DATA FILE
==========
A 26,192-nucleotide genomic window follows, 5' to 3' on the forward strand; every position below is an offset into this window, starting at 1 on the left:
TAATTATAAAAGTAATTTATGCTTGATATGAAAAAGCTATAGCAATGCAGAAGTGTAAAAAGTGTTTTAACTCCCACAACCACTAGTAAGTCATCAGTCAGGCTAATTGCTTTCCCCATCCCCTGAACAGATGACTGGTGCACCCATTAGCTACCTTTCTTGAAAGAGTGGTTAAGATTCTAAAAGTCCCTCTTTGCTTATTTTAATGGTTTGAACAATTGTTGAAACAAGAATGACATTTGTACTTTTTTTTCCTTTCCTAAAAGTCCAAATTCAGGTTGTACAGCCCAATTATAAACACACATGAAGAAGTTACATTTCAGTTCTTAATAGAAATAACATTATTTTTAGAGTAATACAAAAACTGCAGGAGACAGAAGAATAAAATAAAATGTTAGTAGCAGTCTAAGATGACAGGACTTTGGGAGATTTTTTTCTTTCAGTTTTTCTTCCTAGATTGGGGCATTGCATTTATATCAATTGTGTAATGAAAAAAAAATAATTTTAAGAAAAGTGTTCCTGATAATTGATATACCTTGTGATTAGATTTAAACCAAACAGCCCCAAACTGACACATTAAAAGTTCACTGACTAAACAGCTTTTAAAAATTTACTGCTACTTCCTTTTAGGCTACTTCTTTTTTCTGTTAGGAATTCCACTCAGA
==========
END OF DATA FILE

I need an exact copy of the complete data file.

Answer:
A 26,192-nucleotide genomic window follows, 5' to 3' on the forward strand; every position below is an offset into this window, starting at 1 on the left:
TAATTATAAAAGTAATTTATGCTTGATATGAAAAAGCTATAGCAATGCAGAAGTGTAAAAAGTGTTTTAACTCCCACAACCACTAGTAAGTCATCAGTCAGGCTAATTGCTTTCCCCATCCCCTGAACAGATGACTGGTGCACCCATTAGCTACCTTTCTTGAAAGAGTGGTTAAGATTCTAAAAGTCCCTCTTTGCTTATTTTAATGGTTTGAACAATTGTTGAAACAAGAATGACATTTGTACTTTTTTTTCCTTTCCTAAAAGTCCAAATTCAGGTTGTACAGCCCAATTATAAACACACATGAAGAAGTTACATTTCAGTTCTTAATAGAAATAACATTATTTTTAGAGTAATACAAAAACTGCAGGAGACAGAAGAATAAAATAAAATGTTAGTAGCAGTCTAAGATGACAGGACTTTGGGAGATTTTTTTCTTTCAGTTTTTCTTCCTAGATTGGGGCATTGCATTTATATCAATTGTGTAATGAAAAAAAAATAATTTTAAGAAAAGTGTTCCTGATAATTGATATACCTTGTGATTAGATTTAAACCAAACAGCCCCAAACTGACACATTAAAAGTTCACTGACTAAACAGCTTTTAAAAATTTACTGCTACTTCCTTTTAGGCTACTTCTTTTTTCTGTTAGGAATTCCACTCAGA